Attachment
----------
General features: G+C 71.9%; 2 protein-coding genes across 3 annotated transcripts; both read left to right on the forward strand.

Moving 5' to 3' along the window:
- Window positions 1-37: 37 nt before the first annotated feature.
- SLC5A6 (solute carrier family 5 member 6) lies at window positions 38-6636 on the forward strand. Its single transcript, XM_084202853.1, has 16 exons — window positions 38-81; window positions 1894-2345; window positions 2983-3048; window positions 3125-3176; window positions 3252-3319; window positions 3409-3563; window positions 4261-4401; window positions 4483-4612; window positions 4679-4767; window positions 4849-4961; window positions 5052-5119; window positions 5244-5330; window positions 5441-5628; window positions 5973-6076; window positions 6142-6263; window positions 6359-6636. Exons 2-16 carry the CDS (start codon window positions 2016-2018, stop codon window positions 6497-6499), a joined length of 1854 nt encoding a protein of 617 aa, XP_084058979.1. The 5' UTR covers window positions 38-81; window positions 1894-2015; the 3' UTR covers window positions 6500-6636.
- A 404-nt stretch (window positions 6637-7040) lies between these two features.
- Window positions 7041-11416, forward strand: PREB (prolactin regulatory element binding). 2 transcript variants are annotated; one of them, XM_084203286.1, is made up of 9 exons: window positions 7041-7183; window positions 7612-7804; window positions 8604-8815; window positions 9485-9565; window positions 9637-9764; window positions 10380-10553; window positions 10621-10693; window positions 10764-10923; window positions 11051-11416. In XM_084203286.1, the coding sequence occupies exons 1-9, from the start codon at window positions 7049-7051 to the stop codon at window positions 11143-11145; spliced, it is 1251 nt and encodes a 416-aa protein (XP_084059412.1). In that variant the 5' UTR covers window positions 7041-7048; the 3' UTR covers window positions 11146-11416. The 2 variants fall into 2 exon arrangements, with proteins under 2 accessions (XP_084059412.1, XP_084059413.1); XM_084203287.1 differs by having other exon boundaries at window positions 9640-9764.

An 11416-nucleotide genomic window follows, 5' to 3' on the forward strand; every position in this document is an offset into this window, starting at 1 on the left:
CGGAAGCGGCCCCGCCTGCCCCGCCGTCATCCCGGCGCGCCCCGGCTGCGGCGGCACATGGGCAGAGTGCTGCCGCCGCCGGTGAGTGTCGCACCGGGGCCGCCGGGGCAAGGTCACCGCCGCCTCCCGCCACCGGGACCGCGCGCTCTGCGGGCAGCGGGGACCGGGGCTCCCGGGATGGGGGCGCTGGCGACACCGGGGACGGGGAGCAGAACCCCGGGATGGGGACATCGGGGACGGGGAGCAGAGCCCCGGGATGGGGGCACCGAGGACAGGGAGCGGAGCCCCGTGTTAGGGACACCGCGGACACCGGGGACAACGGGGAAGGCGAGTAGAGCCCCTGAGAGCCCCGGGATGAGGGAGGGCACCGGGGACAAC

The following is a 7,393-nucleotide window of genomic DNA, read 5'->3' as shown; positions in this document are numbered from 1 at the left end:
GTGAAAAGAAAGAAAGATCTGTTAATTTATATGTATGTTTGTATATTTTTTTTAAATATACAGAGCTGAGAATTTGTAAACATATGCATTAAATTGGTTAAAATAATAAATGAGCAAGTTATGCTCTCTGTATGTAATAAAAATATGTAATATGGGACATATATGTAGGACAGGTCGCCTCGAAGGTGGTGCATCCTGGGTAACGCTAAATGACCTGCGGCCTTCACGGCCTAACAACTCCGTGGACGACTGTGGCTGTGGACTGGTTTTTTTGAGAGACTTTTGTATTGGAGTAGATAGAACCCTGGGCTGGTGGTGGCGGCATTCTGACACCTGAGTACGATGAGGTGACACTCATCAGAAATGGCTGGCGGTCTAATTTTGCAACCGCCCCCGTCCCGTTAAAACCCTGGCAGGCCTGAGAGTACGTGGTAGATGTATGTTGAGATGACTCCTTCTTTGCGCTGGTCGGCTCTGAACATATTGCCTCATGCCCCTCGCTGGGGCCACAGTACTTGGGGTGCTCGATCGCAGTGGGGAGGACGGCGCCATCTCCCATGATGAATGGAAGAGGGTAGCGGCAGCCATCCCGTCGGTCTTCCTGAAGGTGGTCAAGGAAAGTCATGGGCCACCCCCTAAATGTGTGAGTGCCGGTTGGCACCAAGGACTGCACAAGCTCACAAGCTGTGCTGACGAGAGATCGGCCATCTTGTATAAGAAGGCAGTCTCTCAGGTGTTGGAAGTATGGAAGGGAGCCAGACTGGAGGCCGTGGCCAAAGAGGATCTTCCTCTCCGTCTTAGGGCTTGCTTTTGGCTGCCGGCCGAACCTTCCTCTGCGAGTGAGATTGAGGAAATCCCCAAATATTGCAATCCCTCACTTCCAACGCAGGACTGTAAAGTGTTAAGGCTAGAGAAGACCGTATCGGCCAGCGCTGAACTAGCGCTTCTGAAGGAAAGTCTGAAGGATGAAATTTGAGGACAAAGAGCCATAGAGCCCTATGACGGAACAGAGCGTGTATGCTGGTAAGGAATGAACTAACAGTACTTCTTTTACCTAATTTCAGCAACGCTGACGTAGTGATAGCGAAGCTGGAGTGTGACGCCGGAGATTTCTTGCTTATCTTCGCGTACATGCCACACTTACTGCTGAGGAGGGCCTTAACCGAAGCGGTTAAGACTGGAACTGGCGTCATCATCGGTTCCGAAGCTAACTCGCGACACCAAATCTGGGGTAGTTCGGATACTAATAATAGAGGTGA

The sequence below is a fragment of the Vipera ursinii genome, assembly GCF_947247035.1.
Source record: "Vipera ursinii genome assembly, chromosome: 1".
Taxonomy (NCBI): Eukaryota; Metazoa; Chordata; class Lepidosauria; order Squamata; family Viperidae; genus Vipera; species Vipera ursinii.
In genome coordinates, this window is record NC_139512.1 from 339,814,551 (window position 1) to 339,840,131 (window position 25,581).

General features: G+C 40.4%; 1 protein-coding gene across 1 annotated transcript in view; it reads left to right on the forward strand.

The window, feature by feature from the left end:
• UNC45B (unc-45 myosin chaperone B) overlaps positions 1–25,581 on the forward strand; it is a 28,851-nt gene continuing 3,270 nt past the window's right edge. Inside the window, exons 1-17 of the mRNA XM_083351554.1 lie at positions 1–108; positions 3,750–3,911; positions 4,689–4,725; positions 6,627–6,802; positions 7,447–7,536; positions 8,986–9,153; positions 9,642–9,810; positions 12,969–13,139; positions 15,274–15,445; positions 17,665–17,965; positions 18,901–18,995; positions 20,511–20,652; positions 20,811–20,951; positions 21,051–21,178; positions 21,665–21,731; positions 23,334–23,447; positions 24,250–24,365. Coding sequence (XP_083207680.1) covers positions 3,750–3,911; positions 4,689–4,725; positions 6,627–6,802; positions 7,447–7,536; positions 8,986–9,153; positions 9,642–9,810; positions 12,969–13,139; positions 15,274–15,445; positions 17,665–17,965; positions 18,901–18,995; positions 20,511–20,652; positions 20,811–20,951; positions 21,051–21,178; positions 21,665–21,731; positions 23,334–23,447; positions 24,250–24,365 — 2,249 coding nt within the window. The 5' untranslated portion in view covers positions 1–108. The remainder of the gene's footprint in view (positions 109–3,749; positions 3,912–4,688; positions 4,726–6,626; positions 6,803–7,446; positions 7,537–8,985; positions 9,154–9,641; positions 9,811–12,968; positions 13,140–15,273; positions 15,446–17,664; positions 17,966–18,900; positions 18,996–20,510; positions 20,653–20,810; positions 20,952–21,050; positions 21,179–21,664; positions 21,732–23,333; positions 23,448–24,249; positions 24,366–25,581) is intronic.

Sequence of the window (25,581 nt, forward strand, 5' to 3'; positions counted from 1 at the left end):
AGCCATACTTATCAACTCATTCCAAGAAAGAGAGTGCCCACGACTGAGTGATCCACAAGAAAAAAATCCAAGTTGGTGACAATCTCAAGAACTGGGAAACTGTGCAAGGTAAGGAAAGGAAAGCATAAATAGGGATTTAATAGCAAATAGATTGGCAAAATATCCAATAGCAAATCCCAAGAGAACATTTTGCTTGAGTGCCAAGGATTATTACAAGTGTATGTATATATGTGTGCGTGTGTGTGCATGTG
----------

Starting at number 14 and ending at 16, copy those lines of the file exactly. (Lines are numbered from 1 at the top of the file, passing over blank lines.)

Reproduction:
In genome coordinates, this window is record NC_139512.1 from 339,814,551 (window position 1) to 339,840,131 (window position 25,581).

General features: G+C 40.4%; 1 protein-coding gene across 1 annotated transcript in view; it reads left to right on the forward strand.

The window, feature by feature from the left end: